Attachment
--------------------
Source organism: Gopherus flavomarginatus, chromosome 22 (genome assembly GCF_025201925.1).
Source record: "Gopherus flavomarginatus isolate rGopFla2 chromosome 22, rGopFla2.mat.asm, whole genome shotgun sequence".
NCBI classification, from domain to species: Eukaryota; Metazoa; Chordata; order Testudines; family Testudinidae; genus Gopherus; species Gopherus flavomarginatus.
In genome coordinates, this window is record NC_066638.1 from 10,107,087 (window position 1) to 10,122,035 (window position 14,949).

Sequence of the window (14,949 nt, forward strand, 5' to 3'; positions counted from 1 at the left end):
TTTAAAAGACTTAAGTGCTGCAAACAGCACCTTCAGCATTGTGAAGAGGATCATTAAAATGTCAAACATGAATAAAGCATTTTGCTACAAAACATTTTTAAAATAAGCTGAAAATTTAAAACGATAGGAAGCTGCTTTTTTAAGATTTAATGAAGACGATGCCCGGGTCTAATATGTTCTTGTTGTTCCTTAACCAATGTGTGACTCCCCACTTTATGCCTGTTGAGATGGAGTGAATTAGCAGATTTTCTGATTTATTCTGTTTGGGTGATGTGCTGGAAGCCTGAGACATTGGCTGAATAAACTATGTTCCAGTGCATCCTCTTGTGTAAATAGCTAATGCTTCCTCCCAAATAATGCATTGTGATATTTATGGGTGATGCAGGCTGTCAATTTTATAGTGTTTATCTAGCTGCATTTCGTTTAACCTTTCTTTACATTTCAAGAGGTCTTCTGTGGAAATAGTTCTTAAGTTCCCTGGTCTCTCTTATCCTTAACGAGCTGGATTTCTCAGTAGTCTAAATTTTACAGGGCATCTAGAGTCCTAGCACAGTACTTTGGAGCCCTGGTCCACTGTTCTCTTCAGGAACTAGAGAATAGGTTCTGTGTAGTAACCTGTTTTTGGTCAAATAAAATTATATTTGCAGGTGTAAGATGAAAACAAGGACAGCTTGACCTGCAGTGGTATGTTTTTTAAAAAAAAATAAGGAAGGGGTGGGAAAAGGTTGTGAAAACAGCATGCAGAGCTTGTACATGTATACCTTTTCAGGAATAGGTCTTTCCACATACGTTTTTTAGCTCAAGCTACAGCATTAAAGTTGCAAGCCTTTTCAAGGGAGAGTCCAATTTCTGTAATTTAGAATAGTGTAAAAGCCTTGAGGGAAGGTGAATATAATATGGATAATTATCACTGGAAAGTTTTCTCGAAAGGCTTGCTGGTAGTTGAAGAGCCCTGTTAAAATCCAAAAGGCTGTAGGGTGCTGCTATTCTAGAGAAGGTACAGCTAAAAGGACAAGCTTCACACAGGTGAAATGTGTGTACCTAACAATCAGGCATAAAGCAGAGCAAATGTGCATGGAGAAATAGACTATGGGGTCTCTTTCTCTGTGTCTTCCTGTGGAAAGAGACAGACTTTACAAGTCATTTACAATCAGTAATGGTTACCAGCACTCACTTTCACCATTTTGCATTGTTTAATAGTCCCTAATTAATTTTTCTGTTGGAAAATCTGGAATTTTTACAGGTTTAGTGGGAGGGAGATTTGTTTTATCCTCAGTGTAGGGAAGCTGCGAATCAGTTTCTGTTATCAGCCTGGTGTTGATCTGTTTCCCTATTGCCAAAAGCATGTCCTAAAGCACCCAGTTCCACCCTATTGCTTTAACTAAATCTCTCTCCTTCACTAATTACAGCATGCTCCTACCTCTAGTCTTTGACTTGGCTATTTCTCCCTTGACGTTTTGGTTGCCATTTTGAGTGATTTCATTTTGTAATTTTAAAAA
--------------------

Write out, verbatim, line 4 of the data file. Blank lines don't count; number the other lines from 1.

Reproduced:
In genome coordinates, this window is record NC_066638.1 from 10,107,087 (window position 1) to 10,122,035 (window position 14,949).